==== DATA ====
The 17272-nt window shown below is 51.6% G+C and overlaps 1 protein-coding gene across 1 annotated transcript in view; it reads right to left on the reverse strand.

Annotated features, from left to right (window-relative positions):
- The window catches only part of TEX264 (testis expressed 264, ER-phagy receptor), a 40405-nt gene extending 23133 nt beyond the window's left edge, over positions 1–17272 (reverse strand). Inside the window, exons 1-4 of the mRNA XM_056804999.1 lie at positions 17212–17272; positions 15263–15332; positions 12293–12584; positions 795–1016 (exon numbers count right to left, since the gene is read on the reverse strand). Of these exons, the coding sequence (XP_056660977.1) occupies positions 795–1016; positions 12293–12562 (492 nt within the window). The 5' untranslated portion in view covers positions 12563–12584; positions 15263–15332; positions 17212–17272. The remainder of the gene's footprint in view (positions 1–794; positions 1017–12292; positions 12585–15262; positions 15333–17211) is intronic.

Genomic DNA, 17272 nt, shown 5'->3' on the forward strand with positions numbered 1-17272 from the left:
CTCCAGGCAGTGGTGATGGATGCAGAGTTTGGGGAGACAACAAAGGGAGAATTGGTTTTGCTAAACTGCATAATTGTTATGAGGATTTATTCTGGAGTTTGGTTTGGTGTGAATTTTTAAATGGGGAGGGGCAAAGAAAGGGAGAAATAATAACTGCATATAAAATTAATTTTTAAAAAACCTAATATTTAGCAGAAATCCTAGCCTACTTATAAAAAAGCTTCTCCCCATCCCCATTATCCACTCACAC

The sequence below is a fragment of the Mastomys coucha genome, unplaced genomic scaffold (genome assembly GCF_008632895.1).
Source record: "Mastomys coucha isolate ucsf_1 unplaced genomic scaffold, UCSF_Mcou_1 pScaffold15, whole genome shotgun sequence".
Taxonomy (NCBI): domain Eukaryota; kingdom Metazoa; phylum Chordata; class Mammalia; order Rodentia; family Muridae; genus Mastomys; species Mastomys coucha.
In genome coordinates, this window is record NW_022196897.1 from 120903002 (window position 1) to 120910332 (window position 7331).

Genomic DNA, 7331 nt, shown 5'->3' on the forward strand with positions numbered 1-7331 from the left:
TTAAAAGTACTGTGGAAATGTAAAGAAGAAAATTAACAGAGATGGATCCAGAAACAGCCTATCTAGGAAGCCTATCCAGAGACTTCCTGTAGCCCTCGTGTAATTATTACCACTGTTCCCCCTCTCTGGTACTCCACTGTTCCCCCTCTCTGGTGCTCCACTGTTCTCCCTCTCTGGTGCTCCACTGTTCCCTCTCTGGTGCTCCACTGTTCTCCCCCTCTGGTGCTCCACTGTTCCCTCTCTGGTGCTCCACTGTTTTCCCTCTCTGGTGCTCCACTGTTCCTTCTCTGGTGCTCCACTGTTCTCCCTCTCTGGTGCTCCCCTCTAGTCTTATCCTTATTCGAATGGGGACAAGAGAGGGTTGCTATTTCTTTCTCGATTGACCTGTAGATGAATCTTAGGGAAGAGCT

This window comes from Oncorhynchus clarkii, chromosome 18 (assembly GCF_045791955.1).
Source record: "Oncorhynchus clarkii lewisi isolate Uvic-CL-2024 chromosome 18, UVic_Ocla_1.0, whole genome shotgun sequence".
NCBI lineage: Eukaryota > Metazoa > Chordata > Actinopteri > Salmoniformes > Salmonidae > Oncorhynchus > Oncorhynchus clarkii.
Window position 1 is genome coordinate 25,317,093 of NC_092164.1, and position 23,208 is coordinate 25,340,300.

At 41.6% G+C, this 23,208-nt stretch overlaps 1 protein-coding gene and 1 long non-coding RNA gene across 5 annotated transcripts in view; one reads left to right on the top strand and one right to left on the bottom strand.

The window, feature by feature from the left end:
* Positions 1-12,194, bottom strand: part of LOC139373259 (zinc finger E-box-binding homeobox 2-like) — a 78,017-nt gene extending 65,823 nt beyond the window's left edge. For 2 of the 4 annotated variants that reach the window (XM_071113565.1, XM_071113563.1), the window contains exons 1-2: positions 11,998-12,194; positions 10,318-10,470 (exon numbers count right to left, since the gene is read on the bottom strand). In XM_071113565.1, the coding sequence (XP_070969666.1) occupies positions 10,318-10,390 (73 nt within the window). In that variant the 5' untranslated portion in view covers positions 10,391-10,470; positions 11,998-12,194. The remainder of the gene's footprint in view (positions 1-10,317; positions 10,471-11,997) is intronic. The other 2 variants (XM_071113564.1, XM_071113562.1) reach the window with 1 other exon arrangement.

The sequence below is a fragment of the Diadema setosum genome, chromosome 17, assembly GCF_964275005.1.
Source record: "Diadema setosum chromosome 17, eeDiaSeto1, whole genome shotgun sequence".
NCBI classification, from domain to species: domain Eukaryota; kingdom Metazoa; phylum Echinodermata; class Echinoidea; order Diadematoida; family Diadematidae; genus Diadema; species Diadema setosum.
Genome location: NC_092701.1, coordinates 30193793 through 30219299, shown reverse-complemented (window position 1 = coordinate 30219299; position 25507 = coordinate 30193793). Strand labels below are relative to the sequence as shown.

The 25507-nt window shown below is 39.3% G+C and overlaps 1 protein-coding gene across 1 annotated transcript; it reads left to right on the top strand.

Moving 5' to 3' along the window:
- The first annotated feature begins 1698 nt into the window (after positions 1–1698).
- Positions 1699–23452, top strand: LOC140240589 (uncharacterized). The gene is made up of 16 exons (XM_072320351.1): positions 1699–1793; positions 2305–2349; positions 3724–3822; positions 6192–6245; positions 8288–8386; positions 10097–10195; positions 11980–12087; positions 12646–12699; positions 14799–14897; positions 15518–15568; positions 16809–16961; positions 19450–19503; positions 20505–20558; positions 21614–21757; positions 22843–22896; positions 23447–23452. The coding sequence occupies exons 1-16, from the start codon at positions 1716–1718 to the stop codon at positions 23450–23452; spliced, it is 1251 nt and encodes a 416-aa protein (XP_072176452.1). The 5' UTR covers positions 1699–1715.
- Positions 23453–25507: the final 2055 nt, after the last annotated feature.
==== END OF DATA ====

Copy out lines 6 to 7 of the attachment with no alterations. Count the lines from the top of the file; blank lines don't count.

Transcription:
The sequence below is a fragment of the Mastomys coucha genome, unplaced genomic scaffold (genome assembly GCF_008632895.1).
Source record: "Mastomys coucha isolate ucsf_1 unplaced genomic scaffold, UCSF_Mcou_1 pScaffold15, whole genome shotgun sequence".